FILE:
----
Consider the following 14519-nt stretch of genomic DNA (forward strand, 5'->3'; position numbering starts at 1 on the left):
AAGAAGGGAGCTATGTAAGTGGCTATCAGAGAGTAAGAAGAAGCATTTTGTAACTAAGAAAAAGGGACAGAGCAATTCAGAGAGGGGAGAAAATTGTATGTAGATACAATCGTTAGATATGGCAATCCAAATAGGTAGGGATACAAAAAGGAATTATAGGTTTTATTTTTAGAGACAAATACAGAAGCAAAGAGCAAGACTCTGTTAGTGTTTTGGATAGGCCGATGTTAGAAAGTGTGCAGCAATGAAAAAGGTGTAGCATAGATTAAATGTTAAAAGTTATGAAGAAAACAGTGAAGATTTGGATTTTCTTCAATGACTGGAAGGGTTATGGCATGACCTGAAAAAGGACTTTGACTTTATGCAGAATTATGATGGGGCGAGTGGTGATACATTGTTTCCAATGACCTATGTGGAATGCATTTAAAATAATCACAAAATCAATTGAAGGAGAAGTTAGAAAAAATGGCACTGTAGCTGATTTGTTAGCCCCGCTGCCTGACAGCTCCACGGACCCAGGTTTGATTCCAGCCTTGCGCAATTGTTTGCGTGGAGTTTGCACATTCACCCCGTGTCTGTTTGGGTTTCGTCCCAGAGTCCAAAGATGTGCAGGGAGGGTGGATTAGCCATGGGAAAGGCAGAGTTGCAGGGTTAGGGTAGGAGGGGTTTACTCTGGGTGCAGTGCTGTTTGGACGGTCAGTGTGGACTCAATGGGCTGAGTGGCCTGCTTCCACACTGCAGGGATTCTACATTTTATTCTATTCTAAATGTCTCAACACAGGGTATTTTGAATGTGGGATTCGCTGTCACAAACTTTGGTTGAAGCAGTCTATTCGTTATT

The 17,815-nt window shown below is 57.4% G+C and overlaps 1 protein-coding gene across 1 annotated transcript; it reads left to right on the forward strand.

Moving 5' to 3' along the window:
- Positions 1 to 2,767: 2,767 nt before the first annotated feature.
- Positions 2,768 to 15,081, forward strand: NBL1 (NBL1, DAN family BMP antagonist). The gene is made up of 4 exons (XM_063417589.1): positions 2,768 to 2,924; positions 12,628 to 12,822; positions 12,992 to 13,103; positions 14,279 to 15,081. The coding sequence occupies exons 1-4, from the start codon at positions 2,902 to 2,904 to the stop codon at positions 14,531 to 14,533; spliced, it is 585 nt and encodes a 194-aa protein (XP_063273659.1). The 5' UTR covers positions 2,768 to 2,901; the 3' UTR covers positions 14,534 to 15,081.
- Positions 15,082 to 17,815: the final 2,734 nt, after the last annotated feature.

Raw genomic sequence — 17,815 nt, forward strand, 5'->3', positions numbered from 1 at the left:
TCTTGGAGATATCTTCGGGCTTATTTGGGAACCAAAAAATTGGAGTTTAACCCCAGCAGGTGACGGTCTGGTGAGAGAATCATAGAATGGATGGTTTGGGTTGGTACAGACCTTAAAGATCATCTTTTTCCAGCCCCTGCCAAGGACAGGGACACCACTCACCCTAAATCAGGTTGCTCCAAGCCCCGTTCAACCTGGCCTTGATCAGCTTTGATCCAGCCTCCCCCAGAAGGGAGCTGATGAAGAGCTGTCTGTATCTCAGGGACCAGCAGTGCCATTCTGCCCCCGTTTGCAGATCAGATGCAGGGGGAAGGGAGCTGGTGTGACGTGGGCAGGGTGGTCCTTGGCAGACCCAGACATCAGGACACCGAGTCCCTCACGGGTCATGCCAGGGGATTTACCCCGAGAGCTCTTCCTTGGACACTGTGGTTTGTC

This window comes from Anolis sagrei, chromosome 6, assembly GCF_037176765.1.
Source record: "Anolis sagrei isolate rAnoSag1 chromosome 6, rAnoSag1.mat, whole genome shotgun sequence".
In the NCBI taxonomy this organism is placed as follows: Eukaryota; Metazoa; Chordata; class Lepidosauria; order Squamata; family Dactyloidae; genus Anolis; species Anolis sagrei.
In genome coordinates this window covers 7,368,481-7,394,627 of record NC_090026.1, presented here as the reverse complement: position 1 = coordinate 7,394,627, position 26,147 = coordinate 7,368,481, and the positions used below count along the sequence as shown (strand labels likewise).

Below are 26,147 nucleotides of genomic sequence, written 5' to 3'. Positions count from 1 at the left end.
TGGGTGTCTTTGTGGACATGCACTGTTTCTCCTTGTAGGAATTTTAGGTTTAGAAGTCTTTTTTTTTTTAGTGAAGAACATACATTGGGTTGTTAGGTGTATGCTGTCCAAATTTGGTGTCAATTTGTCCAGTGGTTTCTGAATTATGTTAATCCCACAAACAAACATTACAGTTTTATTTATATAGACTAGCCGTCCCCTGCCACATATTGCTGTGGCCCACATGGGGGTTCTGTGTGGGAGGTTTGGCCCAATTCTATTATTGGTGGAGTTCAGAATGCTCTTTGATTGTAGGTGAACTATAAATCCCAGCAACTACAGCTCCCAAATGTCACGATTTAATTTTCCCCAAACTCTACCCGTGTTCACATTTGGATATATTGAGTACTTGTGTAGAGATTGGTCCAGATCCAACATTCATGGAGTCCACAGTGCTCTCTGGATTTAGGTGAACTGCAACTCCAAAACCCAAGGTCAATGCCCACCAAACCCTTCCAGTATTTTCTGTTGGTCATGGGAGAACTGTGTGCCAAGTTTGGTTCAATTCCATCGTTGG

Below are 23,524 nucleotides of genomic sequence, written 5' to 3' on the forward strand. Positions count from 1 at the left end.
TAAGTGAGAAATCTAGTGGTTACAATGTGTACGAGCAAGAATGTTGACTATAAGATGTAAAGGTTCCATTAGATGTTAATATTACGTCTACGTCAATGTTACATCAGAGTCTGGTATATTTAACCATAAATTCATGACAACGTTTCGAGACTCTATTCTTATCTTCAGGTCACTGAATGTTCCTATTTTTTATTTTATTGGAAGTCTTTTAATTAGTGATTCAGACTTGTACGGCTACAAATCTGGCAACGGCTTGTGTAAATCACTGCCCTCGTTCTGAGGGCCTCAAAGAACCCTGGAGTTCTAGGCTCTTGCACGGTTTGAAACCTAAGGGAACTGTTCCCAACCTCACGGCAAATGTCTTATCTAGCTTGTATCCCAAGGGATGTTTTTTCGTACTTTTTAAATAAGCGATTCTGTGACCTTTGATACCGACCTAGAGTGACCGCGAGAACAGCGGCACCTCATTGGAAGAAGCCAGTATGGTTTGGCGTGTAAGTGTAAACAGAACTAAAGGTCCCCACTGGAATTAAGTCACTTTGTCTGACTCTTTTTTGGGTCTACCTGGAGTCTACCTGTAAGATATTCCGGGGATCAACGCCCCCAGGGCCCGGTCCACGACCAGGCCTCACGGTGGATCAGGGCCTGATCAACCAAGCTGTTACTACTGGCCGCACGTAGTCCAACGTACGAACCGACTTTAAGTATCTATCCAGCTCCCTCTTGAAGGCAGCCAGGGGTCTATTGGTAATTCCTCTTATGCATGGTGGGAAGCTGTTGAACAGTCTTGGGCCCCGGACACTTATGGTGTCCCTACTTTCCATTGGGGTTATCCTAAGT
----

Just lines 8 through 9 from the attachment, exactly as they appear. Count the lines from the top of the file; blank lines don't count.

Raw genomic sequence — 17,815 nt, forward strand, 5'->3', positions numbered from 1 at the left:
TCTTGGAGATATCTTCGGGCTTATTTGGGAACCAAAAAATTGGAGTTTAACCCCAGCAGGTGACGGTCTGGTGAGAGAATCATAGAATGGATGGTTTGGGTTGGTACAGACCTTAAAGATCATCTTTTTCCAGCCCCTGCCAAGGACAGGGACACCACTCACCCTAAATCAGGTTGCTCCAAGCCCCGTTCAACCTGGCCTTGATCAGCTTTGATCCAGCCTCCCCCAGAAGGGAGCTGATGAAGAGCTGTCTGTATCTCAGGGACCAGCAGTGCCATTCTGCCCCCGTTTGCAGATCAGATGCAGGGGGAAGGGAGCTGGTGTGACGTGGGCAGGGTGGTCCTTGGCAGACCCAGACATCAGGACACCGAGTCCCTCACGGGTCATGCCAGGGGATTTACCCCGAGAGCTCTTCCTTGGACACTGTGGTTTGTC